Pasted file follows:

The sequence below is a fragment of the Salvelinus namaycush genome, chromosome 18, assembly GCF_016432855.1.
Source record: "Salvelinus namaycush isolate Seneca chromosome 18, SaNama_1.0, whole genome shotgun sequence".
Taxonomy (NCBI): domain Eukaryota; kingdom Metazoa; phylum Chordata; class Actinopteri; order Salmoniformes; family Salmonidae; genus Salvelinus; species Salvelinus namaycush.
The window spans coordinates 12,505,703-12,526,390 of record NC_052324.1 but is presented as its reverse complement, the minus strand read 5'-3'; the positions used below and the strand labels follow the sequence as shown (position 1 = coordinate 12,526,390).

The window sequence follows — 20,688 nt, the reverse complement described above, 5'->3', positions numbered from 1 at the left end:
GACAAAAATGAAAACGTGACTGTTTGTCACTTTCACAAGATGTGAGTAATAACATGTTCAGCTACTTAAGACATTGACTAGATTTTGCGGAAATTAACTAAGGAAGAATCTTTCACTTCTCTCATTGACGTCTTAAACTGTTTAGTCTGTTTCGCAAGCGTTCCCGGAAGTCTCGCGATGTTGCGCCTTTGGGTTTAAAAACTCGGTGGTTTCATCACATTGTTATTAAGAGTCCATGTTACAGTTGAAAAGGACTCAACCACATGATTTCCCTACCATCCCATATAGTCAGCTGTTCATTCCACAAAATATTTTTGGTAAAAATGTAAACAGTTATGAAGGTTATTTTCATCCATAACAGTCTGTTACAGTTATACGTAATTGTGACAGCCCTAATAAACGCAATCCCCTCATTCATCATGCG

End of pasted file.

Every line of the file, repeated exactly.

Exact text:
The sequence below is a fragment of the Salvelinus namaycush genome, chromosome 18, assembly GCF_016432855.1.
Source record: "Salvelinus namaycush isolate Seneca chromosome 18, SaNama_1.0, whole genome shotgun sequence".
Taxonomy (NCBI): domain Eukaryota; kingdom Metazoa; phylum Chordata; class Actinopteri; order Salmoniformes; family Salmonidae; genus Salvelinus; species Salvelinus namaycush.
The window spans coordinates 12,505,703-12,526,390 of record NC_052324.1 but is presented as its reverse complement, the minus strand read 5'-3'; the positions used below and the strand labels follow the sequence as shown (position 1 = coordinate 12,526,390).

The window sequence follows — 20,688 nt, the reverse complement described above, 5'->3', positions numbered from 1 at the left end:
GACAAAAATGAAAACGTGACTGTTTGTCACTTTCACAAGATGTGAGTAATAACATGTTCAGCTACTTAAGACATTGACTAGATTTTGCGGAAATTAACTAAGGAAGAATCTTTCACTTCTCTCATTGACGTCTTAAACTGTTTAGTCTGTTTCGCAAGCGTTCCCGGAAGTCTCGCGATGTTGCGCCTTTGGGTTTAAAAACTCGGTGGTTTCATCACATTGTTATTAAGAGTCCATGTTACAGTTGAAAAGGACTCAACCACATGATTTCCCTACCATCCCATATAGTCAGCTGTTCATTCCACAAAATATTTTTGGTAAAAATGTAAACAGTTATGAAGGTTATTTTCATCCATAACAGTCTGTTACAGTTATACGTAATTGTGACAGCCCTAATAAACGCAATCCCCTCATTCATCATGCG